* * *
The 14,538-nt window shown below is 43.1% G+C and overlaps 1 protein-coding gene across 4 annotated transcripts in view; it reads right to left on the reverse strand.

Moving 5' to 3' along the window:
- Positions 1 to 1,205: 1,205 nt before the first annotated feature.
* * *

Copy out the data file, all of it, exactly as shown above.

The 14,538-nt window shown below is 43.1% G+C and overlaps 1 protein-coding gene across 4 annotated transcripts in view; it reads right to left on the reverse strand.

Moving 5' to 3' along the window:
- Positions 1 to 1,205: 1,205 nt before the first annotated feature.